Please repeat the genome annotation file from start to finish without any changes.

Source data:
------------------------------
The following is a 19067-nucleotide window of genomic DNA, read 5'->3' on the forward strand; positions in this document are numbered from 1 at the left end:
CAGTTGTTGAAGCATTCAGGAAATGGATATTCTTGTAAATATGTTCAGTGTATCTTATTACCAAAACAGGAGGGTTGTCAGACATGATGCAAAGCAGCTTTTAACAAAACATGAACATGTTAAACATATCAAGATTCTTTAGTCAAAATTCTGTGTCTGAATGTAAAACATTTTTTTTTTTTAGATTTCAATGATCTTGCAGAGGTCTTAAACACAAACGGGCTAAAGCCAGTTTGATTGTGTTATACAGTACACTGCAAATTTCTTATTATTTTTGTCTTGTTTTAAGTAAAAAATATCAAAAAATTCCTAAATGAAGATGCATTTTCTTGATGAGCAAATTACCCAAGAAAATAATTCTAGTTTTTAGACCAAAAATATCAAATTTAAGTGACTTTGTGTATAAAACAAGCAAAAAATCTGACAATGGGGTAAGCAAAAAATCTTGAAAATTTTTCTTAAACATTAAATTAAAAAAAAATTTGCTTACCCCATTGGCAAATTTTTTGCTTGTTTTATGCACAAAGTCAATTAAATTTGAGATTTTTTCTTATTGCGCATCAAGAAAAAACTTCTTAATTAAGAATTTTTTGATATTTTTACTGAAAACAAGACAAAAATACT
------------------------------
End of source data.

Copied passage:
The following is a 19067-nucleotide window of genomic DNA, read 5'->3' on the forward strand; positions in this document are numbered from 1 at the left end:
CAGTTGTTGAAGCATTCAGGAAATGGATATTCTTGTAAATATGTTCAGTGTATCTTATTACCAAAACAGGAGGGTTGTCAGACATGATGCAAAGCAGCTTTTAACAAAACATGAACATGTTAAACATATCAAGATTCTTTAGTCAAAATTCTGTGTCTGAATGTAAAACATTTTTTTTTTTTAGATTTCAATGATCTTGCAGAGGTCTTAAACACAAACGGGCTAAAGCCAGTTTGATTGTGTTATACAGTACACTGCAAATTTCTTATTATTTTTGTCTTGTTTTAAGTAAAAAATATCAAAAAATTCCTAAATGAAGATGCATTTTCTTGATGAGCAAATTACCCAAGAAAATAATTCTAGTTTTTAGACCAAAAATATCAAATTTAAGTGACTTTGTGTATAAAACAAGCAAAAAATCTGACAATGGGGTAAGCAAAAAATCTTGAAAATTTTTCTTAAACATTAAATTAAAAAAAAATTTGCTTACCCCATTGGCAAATTTTTTGCTTGTTTTATGCACAAAGTCAATTAAATTTGAGATTTTTTCTTATTGCGCATCAAGAAAAAACTTCTTAATTAAGAATTTTTTGATATTTTTACTGAAAACAAGACAAAAATACT